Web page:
The annual baking of the lasagna

Note to OGA: not as good as yours

lasagnaUsually once a year, always in the winter or late fall or very early spring, I bake lasagna. I mean, why turn on the oven when it’s 86F (30F)? But when it’s 23F (-5C), that’s another matter entirely. And I generally make at least TWO of them, because the mess from making one just isn’t worth the effort.

On page 247 of Betty Crocker’s 40th Anniversary Edition Cookbook is the recipe for Italian Sausage Lasagna. Oddly, it’s in the Meat section of the book. Usually, I don’t put in any meat at all. I have added spinach, though.

This year, though, we had a half pound of chicken sausage, left over from my daughter’s experimental meal the night before. She told me that taking it out of the casings was “disgusting.” Oh, how bad can it be? It’s like ground beef, right? Well, no, actually. It felt clammy. Never again. I’ll slice it instead. The recipe called for two pounds, but we go with what we have.

I cook the chicken sausage, two mediumish chopped onions and some garlic that my wife had in the fridge. Did I add a couple teaspoons of sugar? I don’t recall. Need a lot of tomato. The recipe wants 32 ounces of tomatoes and 30 ounces of tomato sauce. I’ll at least double it.

Cook it all together until it boils, then let it simmer. The book says for 45 minutes, but I’ve gone longer and shorter than that. Preheat the oven to 350 degrees.

Mix a carton of ricotta cheese, 24 ounces, and a carton of cottage cheese, 32 ounces, with a half a cup of Parmesan.

Don’t cook the lasagna noodles

Then spread the sauce mixture in the bottom of the baking dish. Add the dry lasagna noodles, because dealing with wet pasta noodles is too much like work. Then more sauce, cheese mixture, sauce, mozzarella, noodles, sauce. Basically the idea is to have enough sauce and other liquids so that cooking the pasta is unnecessary.

Cover and bake 30 minutes, and uncover for another 15. Unless your oven is running cool, which ours does, and end up cooking covered another 20 minutes and uncovered for 10 more.

They turned out OK, one with wheat pasta, and one with the traditional style. But note to OGA: not as good as the lasagna you’re bringing over to my house on March 14, OK?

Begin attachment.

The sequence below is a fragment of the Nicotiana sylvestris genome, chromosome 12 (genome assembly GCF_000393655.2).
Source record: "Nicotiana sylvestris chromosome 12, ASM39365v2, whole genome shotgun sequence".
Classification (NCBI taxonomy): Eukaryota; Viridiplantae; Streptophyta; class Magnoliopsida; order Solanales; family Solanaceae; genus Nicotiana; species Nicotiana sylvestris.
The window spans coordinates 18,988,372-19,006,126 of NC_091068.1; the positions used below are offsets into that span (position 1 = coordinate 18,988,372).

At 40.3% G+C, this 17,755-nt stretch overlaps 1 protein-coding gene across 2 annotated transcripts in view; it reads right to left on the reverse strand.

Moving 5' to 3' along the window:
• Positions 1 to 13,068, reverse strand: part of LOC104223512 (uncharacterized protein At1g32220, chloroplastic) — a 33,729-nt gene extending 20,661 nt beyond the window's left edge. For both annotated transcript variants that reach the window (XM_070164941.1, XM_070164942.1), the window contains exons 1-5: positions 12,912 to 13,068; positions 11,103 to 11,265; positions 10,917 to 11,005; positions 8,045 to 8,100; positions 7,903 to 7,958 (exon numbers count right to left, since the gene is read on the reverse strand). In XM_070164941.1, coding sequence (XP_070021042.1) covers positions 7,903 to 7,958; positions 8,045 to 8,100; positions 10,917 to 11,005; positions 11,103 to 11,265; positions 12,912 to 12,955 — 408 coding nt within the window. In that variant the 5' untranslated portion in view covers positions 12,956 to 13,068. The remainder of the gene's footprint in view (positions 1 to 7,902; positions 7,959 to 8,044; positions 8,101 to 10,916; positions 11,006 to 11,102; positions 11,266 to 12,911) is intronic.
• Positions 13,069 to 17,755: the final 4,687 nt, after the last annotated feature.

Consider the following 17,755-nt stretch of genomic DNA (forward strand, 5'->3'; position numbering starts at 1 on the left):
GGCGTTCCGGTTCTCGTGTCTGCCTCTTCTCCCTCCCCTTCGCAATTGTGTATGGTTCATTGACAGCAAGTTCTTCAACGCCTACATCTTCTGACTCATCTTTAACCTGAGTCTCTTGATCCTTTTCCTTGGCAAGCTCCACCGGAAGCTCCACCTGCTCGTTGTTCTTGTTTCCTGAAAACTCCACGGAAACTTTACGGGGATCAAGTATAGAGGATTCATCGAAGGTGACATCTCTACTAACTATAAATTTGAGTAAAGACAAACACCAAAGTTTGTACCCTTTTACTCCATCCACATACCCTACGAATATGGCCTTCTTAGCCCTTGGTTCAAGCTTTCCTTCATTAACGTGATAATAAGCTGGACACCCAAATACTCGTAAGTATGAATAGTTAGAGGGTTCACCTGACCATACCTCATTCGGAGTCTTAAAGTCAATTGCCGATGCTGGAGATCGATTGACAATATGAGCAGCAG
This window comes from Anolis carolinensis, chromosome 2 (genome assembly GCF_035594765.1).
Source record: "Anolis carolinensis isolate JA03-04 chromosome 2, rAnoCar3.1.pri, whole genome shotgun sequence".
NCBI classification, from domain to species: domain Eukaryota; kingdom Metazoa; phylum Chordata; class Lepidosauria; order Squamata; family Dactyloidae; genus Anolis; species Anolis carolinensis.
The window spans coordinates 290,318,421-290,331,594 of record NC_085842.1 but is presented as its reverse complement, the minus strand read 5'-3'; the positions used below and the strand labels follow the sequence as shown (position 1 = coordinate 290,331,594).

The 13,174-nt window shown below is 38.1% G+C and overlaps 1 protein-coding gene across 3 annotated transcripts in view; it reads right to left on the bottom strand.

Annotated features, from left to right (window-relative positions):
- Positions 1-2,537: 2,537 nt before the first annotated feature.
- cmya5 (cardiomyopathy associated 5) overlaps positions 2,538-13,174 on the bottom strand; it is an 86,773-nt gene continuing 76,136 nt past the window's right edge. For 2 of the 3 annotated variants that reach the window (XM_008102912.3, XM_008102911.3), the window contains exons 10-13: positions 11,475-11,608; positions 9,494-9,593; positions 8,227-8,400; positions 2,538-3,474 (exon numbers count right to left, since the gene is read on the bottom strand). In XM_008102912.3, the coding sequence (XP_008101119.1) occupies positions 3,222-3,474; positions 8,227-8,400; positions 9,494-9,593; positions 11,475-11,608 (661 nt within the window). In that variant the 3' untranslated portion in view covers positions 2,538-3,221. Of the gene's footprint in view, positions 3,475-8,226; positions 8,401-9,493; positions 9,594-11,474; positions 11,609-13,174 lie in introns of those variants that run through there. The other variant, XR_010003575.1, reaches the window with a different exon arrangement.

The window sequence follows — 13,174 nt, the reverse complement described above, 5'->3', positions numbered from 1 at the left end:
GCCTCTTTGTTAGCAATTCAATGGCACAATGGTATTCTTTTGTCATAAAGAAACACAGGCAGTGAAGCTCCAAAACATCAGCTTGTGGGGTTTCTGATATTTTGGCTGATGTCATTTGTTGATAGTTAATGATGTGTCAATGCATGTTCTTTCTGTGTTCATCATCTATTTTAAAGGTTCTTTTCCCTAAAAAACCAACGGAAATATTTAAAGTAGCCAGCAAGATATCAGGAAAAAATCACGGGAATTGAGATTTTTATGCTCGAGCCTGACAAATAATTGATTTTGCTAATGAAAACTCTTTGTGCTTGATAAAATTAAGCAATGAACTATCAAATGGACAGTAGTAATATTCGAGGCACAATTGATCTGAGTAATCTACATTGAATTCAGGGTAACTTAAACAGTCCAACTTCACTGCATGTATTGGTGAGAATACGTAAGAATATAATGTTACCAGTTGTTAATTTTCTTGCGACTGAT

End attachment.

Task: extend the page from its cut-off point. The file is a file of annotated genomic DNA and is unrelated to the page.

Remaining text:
Lasagna – Weird Al Yankovic.

30-Day Challenge: Day 5 – Favorite Food

Do I HAVE a favorite food?

It’s much easier to pick the things I DON’T like.

Ah, a tough one. Certainly, I’ve stated my love of spinach lasagna. Partly, it came from the realization that I didn’t have to cook the noodles beforehand; no, you don’t need to buy those special noodles, you just need extra tomato sauce. But I don’t have it very often. Same goes for dishes with duck, or a beef steak.

I do know that I tend to like things mixed more than plain. Cheerios and shredded wheat is better than either component.
orange juice and cranberry juice
cottage cheese and apple sauce
sharp Cheddar cheese and a Ritz cracker

Thing is, I don’t like that many things over and over. I eat a lot of chicken, but it becomes tolerable only because it’s prepared in different ways.

Though I have gotten into ruts. If I have a bagel, it’ll always be cinnamon raisin, if it’s available. Likewise, strawberry ice cream, lamb saag (spinach) from the local Indian restaurant. My candy choice tends to be plain M&Ms, which I eat in color order (red, orange, yellow, green, blue, brown); it’s part of the enjoyment.

Do I HAVE a favorite food? I suppose it’s spinach, a function of propaganda from daily doses of Popeye on television as a child.

It’s much easier to pick the things I DON’T like: things with peanut butter; things with the artificial banana flavor (I like bananas) or almost any fruit; anchovy; cauliflower; sauerkraut. Don’t drink coffee, beer, vermouth or Scotch, so I don’t like coffee ice cream, e.g.